A comparison of mathematics achievement, attendance, and behavior of at-risk, minority, and female students in block-scheduled, and traditional settings

Date of Award




Degree Name

Doctor of Philosophy (Ph.D.)


Educational Leadership

First Committee Member

John H. Croghan - Committee Chair


The purpose of this study was to examine the extent to which students scheduled in block classes had enhanced attendance, behavior, and mathematics achievement scores. A total of 180, 9th grade pre-algebra students from 12 classes in six high schools from a large, urban public school system, were randomly selected to participate in the study.Using a causal comparative design, this study determined if relationships existed in attendance, behavior, mathematics grade point average (GPA), and Stanford Achievement Test (SAT) mathematics scores of students in block-scheduled classes when compared with students in traditional classes. Additionally, the study examined the extent to which students' gender, ethnicity, or "at-risk" status related to their success in these environments. This study also used a qualitative design to determine if teachers in block classes used instructional time differently than those in traditional classes. Three qualitative data gathering instruments were used: (a) The Use of Time Observation Form, (b) the Use of Time Interview Questionnaire, and (c) the Use of Time Methods and Materials Self-Assessment.Quantitative data were analyzed using t-tests for independent samples and analysis of covariance techniques (ANCOVA). Qualitative data were subjected to analytic induction by codifying and triangulating the data and determining if any patterns developed.The quantitative findings indicated that, at the.05 level of significance, students in block-scheduled schools had significantly higher grade point averages and significantly fewer behavioral referrals than students in traditionally scheduled schools. At-risk students in block-scheduled schools had significantly higher SAT scores than their traditional school counterparts. Also, minority students, specially Black students, in block-scheduled schools had significantly fewer behavioral referrals than minority and Black students in the traditional environment.Analysis of the qualitative data indicated that pre-algebra teachers in block schools use their instructional time similarly to teachers in traditional schools. Teachers in both settings rely primarily on teacher-centered techniques and materials. Particularly, teachers prefer to lecture or demonstrate and then have students use textbooks or worksheets to perform seatwork. However, those teachers in block schools who primarily use student-centered materials and techniques spend the majority of their time on these activities and not teacher-centered activities.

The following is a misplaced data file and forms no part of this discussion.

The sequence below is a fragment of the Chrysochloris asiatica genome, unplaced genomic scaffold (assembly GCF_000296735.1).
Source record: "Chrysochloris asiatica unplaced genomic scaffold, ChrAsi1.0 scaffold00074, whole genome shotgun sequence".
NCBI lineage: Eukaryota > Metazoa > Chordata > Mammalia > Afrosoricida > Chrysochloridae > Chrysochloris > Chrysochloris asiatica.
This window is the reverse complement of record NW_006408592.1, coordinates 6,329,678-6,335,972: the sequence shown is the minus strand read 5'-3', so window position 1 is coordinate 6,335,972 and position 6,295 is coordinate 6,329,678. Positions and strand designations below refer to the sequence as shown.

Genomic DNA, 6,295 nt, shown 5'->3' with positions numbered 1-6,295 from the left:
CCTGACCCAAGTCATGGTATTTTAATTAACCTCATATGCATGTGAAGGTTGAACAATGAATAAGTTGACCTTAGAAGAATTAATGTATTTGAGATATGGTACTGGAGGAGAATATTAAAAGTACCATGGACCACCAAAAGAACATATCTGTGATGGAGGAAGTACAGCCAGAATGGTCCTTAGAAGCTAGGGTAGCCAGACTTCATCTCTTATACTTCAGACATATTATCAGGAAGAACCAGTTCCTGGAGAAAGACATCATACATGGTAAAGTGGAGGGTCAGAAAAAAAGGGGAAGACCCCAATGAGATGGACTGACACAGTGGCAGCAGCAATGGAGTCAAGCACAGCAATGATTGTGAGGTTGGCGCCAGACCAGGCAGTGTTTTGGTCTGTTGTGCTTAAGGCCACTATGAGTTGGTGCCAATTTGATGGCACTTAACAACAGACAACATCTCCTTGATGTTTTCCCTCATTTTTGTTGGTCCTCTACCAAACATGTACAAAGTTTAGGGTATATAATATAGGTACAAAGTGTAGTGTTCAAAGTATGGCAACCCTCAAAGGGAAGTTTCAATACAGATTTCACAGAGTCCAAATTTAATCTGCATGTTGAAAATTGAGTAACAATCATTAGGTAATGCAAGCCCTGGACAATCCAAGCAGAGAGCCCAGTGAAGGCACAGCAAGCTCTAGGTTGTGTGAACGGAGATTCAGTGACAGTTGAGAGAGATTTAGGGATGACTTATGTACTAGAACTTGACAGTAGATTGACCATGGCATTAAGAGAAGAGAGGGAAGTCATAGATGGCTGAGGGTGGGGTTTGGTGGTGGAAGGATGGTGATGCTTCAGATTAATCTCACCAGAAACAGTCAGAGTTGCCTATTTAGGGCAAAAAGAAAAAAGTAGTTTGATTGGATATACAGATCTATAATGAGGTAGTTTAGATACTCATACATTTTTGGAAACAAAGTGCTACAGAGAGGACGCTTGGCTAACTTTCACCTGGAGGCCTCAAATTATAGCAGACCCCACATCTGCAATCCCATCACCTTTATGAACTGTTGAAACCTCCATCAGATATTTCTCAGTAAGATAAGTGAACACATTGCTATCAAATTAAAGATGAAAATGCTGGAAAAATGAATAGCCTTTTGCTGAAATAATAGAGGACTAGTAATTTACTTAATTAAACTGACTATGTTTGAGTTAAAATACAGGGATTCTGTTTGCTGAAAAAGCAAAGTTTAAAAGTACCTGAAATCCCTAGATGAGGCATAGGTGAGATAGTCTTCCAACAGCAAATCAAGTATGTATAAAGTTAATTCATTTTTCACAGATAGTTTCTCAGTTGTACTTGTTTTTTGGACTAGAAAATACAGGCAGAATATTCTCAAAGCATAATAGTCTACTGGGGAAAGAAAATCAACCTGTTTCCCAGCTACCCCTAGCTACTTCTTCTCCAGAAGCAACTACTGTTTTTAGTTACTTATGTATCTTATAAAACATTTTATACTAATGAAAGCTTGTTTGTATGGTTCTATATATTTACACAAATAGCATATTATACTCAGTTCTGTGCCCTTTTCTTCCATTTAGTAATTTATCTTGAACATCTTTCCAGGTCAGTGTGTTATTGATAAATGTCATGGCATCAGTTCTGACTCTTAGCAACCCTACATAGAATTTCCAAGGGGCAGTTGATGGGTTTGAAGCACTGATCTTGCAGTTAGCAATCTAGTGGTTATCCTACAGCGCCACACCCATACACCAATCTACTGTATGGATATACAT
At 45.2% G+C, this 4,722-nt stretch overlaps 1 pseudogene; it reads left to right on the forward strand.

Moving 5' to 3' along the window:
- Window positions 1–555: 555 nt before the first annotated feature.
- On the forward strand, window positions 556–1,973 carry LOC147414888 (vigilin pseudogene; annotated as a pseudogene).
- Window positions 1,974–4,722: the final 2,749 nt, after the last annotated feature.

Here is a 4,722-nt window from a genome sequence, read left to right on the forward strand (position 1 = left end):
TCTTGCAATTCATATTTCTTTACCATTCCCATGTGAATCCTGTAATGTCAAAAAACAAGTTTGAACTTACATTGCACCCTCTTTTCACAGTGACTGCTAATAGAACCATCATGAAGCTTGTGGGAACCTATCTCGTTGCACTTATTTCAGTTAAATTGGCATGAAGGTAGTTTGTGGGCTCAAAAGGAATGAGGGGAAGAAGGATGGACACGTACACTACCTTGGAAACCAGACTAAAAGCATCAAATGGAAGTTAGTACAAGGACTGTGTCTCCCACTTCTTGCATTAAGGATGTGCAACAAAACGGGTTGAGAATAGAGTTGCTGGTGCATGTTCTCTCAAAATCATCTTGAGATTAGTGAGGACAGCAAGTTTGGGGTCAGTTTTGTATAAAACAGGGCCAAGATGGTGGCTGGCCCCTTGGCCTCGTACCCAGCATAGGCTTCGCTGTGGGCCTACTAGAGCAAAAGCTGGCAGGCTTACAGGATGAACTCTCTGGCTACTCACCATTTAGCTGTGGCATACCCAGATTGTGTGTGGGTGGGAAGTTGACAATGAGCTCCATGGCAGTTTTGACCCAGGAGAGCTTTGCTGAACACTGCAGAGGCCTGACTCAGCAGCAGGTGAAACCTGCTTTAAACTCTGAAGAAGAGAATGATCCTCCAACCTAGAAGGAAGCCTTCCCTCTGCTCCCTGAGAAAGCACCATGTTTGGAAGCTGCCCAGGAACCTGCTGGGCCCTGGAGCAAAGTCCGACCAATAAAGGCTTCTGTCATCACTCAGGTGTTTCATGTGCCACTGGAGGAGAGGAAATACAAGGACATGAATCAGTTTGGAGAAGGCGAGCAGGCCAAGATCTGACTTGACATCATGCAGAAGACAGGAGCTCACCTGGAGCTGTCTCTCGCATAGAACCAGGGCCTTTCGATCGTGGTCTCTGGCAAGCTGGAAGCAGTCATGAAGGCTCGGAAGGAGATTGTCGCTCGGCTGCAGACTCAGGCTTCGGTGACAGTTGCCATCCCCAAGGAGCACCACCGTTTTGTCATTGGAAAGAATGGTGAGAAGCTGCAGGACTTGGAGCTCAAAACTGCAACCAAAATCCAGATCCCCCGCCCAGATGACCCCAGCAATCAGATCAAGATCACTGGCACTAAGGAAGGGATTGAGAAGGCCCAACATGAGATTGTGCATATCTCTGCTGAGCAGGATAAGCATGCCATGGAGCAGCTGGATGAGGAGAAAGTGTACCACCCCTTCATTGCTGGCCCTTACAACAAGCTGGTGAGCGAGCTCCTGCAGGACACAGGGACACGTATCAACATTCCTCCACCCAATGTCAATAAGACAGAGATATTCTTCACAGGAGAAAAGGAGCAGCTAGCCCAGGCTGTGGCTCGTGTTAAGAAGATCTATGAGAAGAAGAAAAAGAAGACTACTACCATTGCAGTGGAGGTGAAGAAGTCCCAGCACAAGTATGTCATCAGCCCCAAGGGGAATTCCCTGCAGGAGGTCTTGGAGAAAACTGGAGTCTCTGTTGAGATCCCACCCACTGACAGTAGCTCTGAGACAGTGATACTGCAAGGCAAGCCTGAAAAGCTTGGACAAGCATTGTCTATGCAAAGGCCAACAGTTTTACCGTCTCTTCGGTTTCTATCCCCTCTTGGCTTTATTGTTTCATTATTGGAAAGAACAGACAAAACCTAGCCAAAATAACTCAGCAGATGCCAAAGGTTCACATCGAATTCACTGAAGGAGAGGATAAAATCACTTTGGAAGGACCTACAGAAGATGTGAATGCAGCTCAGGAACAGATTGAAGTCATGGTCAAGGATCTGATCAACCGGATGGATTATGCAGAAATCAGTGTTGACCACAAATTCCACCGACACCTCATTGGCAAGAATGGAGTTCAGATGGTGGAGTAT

Education, Mathematics; Education, Administration; Education, Secondary; Education, Curriculum and Instruction

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